Monday, April 04, 2011

Critical environmental information darts behind a pay wall

 

To those who believe the marketplace should rule the planet (and not something as amorphous and unforgivable as Nature) must be heartened by the movement of one of our most important news sources behind a pay wall. The New York Times recently took a leap into the online media payment regime:

“This week marks a significant transition for The New York Times as we introduce digital subscriptions. It’s an important step that we hope you will see as an investment in The Times, one that will strengthen our ability to provide high-quality journalism to readers around the world and on any platform. The change will primarily affect those who are heavy consumers of the content on our Web site and on mobile applications. This change comes in two stages. On Thursday, we rolled out digital subscriptions to our readers in Canada, which will enable us to fine-tune the customer experience before our global launch. On March 28, we will begin offering digital subscriptions in the United States and the rest of the world. “(March 17, 2011) A Letter to Our Readers About Digital Subscriptions - NYTimes.com

It may be a big gamble, one of desperation, for such a large news organization to force its readers to pay for what they have been freely able to attain for years. There are so many other free media outlets online to choose from, albeit not with the quality and clout of the New York Times. Nevertheless, whatever your views on the media business model in the digital age, everyone, even those without resources, need to have some basic information about the state of our democracy and environment.

I am not against the New York Times, or any news outlet, making a living wage so that their business can sustain itself. What I question is that critical information, major studies that the NYT has conducted on our environment, will no longer be available for the huddled masses who don’t have the resources to subscribe to this newspaper or any other online content.

Please note: This is not a polemic about money and how news outlets stay alive; this essay is about how the majority of the public will get critical information in the future. We are at a juncture in this country where public broadcasting funding is being questioned, where the FCC has given mobile Internet servers free reign as who goes where online, where funding for libraries is dwindling because of community budget crunches, where extreme political networks are viewed as mainstream media, and serious, well-trained journalists are scurrying for a livelihood. And while many may think this is just ol’ creative disaster capitalism at play, it means the light is going dim on thoroughly researched and objective information that can reach a mass audience.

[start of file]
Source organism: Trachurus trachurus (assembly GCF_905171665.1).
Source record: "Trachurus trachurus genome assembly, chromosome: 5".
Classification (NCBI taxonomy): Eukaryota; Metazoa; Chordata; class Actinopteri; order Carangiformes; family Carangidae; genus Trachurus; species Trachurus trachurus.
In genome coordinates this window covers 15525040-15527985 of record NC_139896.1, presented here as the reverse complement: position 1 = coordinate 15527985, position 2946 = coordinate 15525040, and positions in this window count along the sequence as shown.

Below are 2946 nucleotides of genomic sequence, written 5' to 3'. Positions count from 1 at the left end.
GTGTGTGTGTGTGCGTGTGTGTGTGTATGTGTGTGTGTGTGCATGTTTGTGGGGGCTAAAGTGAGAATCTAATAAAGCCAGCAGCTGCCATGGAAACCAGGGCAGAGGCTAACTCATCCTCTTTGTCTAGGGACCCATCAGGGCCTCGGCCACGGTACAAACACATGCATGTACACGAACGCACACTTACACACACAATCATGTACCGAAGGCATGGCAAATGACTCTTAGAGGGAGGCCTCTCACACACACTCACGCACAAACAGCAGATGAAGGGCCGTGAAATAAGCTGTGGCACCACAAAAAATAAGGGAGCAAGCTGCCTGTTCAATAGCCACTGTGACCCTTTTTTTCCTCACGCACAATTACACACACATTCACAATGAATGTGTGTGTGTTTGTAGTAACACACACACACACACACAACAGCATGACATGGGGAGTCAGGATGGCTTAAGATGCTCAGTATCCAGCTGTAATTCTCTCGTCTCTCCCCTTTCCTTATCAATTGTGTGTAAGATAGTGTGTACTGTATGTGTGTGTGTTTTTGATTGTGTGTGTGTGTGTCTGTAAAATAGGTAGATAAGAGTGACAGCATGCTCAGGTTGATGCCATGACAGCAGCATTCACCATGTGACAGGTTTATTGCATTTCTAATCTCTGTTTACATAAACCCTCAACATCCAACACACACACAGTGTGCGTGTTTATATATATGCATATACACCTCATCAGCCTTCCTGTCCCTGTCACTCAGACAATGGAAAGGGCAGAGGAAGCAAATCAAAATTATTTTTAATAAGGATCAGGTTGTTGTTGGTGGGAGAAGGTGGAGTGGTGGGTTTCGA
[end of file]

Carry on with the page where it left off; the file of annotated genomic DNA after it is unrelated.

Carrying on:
The majority of folks don’t need to know how many moose Sara Palin has shot or dreams of shooting, but the public does need to know if our atmosphere is warming up and what is causing it. How will the average citizen learn about the state of our environment if all serious media closes the door to them by making this information too expensive?

It is ultimately in no one’s best interest to have a sizeable portion of our public ignorant of the basic information they need to know. Eventually, and probably when it’s far too late, no matter how well a media has spun the truth about Climate Change, things will get hot.

An informed public must be the most important goal throughout this media upheaval. Other countries like Great Britain and the Netherlands understand this dilemma and are willing to steer public funding towards that end. We, however, have had that discussion hijacked by extremists who believe only the rich should be given tax breaks so they can gobble up and consolidate the media and then fill the airwaves with counterproductive claptrap.

So how are we in the United States going to have objective, mass distribution of information on energy (oil, nuclear, renewable, and natural gas) or Climate Change, when the major media outlets don’t even believe in science? How will the masses make informed choices if the news we need to know is only available to the rich?

Luckily, there are many who recognize the desperate situation our media is and have resolved to solve it: Check out this major media conference where the best and brightest will be assembling to make our media functional:

National Conference for Media Reform 2011 “The conference is your chance to meet, share ideas with and be inspired by thousands of people who care about the future of media, technology and democracy. You’ll join activists, media makers, educators, journalists, artists and policymakers in sessions about journalism and public media; technology and innovation; policy and politics; arts and culture; social justice and movement building; plus how-to workshops and hands-on trainings. You’ll see creative, courageous and conscientious films and meet with writers during book signings. And of course, you won’t want to miss the parties.”

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